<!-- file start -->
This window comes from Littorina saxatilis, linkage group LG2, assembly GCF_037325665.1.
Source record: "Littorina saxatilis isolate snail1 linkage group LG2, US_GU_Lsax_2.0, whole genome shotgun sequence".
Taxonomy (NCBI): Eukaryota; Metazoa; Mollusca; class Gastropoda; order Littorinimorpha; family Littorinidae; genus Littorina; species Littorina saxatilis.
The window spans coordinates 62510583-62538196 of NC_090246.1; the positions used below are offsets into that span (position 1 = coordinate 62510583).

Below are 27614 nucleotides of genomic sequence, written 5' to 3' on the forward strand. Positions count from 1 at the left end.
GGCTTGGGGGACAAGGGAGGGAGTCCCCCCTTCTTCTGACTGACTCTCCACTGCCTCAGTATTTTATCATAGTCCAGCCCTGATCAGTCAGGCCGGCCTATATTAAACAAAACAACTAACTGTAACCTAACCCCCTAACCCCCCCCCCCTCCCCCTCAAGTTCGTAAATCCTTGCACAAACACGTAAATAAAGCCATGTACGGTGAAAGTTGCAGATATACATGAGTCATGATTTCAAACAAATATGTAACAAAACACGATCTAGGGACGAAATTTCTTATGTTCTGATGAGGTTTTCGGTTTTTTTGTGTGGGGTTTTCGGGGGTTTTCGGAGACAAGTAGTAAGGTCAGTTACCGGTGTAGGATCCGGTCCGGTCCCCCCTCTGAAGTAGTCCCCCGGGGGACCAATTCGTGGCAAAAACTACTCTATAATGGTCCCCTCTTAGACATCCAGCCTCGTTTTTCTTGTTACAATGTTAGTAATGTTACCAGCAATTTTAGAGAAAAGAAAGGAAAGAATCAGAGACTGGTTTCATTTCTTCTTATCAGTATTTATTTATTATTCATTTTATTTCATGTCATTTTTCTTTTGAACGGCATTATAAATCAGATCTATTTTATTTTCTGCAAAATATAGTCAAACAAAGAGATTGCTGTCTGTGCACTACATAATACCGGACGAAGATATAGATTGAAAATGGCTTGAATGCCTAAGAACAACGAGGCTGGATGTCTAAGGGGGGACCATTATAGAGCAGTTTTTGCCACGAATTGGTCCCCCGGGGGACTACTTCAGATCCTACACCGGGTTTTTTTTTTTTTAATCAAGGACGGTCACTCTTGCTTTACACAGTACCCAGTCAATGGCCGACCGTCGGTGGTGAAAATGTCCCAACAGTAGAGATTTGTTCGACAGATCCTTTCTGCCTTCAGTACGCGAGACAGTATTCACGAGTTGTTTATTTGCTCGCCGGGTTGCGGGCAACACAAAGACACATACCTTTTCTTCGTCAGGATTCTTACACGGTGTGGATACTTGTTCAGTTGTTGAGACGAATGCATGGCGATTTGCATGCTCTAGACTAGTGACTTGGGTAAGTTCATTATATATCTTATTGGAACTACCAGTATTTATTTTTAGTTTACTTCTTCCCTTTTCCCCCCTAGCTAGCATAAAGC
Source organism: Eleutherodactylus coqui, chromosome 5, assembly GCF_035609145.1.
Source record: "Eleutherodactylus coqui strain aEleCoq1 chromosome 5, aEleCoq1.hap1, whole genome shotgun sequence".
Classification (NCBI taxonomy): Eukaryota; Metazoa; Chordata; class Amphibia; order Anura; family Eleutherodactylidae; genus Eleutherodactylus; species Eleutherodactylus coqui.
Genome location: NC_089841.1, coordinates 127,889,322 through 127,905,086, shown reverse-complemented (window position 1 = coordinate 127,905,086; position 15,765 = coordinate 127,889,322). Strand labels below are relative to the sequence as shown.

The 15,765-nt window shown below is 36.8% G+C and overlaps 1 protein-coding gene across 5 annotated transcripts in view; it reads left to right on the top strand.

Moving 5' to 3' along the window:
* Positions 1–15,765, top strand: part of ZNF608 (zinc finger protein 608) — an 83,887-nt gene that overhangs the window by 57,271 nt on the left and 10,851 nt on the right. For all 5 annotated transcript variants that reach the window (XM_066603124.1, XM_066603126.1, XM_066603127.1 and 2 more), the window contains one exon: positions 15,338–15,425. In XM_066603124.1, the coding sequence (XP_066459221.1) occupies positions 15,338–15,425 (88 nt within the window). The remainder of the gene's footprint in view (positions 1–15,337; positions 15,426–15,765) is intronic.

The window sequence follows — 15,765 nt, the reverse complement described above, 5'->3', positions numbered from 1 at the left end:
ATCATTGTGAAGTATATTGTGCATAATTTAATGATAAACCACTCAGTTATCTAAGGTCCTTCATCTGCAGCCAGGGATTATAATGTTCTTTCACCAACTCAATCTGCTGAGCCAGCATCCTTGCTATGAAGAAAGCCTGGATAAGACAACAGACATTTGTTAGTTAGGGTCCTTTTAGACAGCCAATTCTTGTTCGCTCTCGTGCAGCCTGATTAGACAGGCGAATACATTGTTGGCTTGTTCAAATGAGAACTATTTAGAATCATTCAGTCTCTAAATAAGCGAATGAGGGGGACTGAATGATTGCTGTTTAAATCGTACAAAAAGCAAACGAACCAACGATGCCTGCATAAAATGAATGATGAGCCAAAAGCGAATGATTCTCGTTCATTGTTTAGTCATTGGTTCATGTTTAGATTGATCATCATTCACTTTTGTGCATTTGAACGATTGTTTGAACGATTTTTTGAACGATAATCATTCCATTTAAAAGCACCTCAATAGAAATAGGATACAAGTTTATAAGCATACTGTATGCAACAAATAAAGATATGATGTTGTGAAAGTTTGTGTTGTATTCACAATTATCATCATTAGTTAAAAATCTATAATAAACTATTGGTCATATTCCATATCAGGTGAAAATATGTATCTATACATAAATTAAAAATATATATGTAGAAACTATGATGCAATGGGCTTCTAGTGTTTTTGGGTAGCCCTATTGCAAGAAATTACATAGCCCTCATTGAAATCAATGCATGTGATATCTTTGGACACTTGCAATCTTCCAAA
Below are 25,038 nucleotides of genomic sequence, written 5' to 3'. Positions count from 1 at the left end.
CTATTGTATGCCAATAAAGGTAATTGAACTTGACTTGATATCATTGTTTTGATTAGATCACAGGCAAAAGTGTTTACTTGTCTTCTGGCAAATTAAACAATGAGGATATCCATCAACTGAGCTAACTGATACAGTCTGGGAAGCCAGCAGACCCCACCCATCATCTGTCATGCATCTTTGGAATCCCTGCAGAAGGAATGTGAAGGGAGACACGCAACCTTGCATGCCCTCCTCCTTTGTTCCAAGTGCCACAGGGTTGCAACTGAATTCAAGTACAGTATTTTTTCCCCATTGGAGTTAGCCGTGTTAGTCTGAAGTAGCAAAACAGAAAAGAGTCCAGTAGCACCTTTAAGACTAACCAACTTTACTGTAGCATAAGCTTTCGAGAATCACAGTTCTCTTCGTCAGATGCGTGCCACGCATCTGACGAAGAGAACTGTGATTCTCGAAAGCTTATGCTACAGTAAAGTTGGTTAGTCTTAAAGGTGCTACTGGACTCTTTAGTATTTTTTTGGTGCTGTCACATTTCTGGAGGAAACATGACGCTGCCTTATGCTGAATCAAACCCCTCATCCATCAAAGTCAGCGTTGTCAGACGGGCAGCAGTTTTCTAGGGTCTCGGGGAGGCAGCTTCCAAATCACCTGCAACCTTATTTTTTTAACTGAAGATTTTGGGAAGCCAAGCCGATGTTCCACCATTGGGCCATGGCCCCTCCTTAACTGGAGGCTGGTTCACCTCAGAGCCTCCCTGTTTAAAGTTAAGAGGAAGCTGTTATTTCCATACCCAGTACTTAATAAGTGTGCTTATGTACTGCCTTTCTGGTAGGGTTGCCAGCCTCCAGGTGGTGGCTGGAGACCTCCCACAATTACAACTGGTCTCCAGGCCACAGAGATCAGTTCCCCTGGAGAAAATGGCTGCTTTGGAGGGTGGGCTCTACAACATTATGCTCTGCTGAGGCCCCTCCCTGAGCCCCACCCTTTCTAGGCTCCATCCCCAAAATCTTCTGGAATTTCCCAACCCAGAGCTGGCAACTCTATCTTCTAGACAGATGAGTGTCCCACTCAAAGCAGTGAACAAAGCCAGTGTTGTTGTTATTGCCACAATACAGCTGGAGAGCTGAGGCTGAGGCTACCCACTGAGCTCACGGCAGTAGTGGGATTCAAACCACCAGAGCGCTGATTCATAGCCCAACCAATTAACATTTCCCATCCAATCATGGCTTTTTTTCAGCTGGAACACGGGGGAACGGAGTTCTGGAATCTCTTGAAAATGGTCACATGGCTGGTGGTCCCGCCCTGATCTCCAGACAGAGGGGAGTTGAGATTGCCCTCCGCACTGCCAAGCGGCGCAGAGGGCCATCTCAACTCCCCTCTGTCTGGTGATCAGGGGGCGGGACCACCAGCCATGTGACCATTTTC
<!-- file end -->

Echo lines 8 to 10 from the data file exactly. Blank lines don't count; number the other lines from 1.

Source record: "Eleutherodactylus coqui strain aEleCoq1 chromosome 5, aEleCoq1.hap1, whole genome shotgun sequence".
Classification (NCBI taxonomy): Eukaryota; Metazoa; Chordata; class Amphibia; order Anura; family Eleutherodactylidae; genus Eleutherodactylus; species Eleutherodactylus coqui.
Genome location: NC_089841.1, coordinates 127,889,322 through 127,905,086, shown reverse-complemented (window position 1 = coordinate 127,905,086; position 15,765 = coordinate 127,889,322). Strand labels below are relative to the sequence as shown.